36 36 © Strive 2013 Community Level Outcomes Definition: Measures of the partnership's progress in achieving the cradle to career vision and goals. They are selected from across the cradle to career continuum and ensure accountability to the community. Milestone: The community level report card (including outcomes, indicators and time-bound targets across the continuum) is published and an annual reporting process is in place.

37 37 © Strive 2013 Cincinnati Criteria for Selecting Outcomes/Indicators for Report Card Outcomes should be population based, representing conditions at the community level and not at the programmatic level Indicators should be a valid measure of concepts outlined on the “Roadmap” The indicator must be easily understandable to local stakeholders The indicator must be reasonably similar across school districts/providers The data must be produced by a trusted source Priority can be given to indicators that are equivalent across school districts and have the ability to be compared All or most of the indicators need to be affordable to gather and report The data should be available consistently over time The indicator should be changeable to a significant degree by local action and be useful in the day to day work of organizations and networks that are working to improve student outcomes

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39 39 © Strive 2013 Evidence Based Decision Making Goal 2, 3 & 4: Every student will be SUPPORTED, SUCCEED academically and ENROLL in college Community Report Card © Strive 2011

40 40 © Strive 2013 Evidence Based Decision Making David Kontur Lucas County Family and Children First Council

41 41 © Strive 2013 Evidence Based Decision Making Initial draft outcomes presented to Aspire Leadership Team on March 22, 2013 Further revision completed Outcomes focus on Educational and Family and Community Support Outcomes, Indicators, and contributing factors Date Team – building upon and expanding Data and Evaluation Network Committee

42 42 © Strive 2013 Aspire Outcomes Age Range Early Childhood Prenatal-5 Childhood 6-12 Adolescence 13-17 Young Adult 18 and older Education Outcomes Children enter kindergarten ready to succeed in school Children demonstrate grade-level proficiency in reading and math Youth succeed academically by obtaining a high school diploma or GED Youth are prepared for post-secondary education or training Young adults enroll in post-secondary education or training Young adults are college and/or career ready Family & Community Support Outcomes Children are born healthyChildren meet or exceed school attendance standards Children are healthy Youth engage in positive behaviors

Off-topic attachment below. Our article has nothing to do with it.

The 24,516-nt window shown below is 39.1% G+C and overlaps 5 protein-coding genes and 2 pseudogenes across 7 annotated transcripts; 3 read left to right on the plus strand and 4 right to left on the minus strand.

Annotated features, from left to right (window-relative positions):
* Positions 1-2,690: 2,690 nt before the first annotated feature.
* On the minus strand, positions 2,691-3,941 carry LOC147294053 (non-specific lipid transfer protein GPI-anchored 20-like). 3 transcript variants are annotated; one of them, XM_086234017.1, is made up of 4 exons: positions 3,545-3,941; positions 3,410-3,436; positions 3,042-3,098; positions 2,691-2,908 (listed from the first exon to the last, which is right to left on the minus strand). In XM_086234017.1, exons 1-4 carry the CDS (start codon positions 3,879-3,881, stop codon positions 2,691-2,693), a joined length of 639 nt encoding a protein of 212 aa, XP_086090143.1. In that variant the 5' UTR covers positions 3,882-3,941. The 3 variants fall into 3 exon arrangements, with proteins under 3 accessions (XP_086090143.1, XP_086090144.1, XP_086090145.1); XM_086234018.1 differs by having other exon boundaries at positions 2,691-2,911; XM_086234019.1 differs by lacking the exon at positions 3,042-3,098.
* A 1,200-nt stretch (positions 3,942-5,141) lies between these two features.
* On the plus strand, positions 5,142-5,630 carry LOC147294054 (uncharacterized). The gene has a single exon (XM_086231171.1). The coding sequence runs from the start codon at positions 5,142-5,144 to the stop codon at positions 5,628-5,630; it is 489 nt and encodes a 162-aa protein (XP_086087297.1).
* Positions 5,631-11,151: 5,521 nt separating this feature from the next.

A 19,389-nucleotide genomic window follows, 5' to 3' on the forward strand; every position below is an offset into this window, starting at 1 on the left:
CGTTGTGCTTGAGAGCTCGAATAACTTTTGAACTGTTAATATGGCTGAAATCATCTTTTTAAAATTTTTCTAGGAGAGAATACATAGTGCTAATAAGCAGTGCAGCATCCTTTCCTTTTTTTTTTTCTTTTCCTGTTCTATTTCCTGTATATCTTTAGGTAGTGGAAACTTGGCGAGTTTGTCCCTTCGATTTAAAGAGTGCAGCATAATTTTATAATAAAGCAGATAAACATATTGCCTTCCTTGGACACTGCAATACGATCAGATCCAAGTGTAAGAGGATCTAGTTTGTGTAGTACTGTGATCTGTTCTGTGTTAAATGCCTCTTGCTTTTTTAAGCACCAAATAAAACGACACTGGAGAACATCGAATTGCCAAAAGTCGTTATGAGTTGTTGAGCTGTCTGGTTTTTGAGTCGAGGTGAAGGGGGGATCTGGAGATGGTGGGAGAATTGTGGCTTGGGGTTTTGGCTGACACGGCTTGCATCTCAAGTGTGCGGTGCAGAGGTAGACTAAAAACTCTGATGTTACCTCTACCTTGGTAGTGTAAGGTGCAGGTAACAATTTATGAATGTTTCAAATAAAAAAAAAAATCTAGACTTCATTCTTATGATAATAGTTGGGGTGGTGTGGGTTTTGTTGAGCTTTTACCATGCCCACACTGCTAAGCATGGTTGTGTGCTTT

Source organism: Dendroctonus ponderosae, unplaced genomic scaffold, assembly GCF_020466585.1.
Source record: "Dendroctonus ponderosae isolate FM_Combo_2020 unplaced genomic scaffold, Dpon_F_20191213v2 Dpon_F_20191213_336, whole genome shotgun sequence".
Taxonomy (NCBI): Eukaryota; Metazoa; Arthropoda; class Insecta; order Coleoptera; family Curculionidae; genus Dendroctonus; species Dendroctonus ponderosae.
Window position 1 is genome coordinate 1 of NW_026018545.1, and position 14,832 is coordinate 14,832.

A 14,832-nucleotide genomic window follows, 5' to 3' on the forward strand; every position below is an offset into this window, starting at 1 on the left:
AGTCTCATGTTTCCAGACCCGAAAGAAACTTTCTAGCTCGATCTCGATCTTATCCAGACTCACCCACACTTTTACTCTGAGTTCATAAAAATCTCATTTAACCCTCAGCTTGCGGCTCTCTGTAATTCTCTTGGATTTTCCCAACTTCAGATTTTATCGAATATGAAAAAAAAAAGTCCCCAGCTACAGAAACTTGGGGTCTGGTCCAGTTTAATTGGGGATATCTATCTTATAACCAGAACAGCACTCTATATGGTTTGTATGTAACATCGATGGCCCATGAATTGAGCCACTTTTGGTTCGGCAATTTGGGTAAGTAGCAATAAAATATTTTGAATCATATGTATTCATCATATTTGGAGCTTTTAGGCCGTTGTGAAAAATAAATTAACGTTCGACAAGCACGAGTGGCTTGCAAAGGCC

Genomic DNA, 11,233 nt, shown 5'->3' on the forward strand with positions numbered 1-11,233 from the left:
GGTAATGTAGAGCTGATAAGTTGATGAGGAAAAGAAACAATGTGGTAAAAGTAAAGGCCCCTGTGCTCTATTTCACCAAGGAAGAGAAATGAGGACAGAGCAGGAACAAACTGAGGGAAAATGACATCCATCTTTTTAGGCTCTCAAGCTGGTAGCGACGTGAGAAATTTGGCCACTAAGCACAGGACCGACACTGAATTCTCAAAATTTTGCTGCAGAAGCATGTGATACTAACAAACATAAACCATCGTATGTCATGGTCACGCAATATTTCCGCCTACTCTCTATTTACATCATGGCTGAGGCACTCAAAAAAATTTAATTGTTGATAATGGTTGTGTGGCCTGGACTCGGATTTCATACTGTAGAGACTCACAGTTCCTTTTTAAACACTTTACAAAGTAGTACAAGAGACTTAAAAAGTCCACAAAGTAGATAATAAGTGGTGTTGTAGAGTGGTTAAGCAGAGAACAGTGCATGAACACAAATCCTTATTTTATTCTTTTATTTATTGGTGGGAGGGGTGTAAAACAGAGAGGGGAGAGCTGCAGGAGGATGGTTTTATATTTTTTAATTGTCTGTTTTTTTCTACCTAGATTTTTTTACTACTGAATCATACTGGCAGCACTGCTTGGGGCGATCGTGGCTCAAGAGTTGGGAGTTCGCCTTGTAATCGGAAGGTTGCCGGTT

43 43 © Strive 2013 Table Exercise Key Questions: Outcomes: – Are the current Outcomes critical to our work? – What additional outcomes need to be considered by this Partnership? – What criteria should be used for selecting the Partnership‘s outcomes? – Who else needs to be included in a Data Team to finalize these Outcomes? – What measurement tools and data sources are available to capture these?

44 44 1 st Networks Launched (Spring 2012) 2 nd Networks Launched (Summer 2012) 3 rd Networks Launched (Fall 2012) Example: Milwaukee Succeeds Selecting Priority Outcomes © Strive 2012

45 45 © Strive 2013 Selecting Priority Outcomes to Launch Networks Sample criteria for selecting priority outcomes – Need exists: Using best available data, there is a significant need to improve the outcome if we want to achieve success for all children – Data you can trust exists to practice continuous improvement: Data is being collected for a significant portion of the target audience and cuts across sectors. Sometimes good data may be difficult to find. – Momentum exists: Resources or appropriate partners engaged & poised to benefit from partnership supports. – Staff and facilitation support exists: Backbone or lead convening organization has capacity to staff & facilitate networks. – Lastly, the combination of areas is not concentrated at one section of the continuum. © Strive 2011

46 46 © Strive 2013 Shared Community Vision Partnership Accountability Structure The agreements and/or operating principles among the cradle to career partners about how they will interact with each other, accomplish goals, and improve outcomes over time, including the establishment of an anchor entity with core staff.

47 47 © Strive 2013 Key Lessons Shared accountability, differentiated responsibility: Demonstrates how the members of a cradle to career partnership agree to hold one another accountable for achieving a shared vision, as well as bring their own individual and organizational strengths to the table in working toward that vision. Document and move on: To ensure that the process moves forward its important to keep accurate minutes, inform partnership members of important decisions, allow time for feedback and move on once a decision has been made.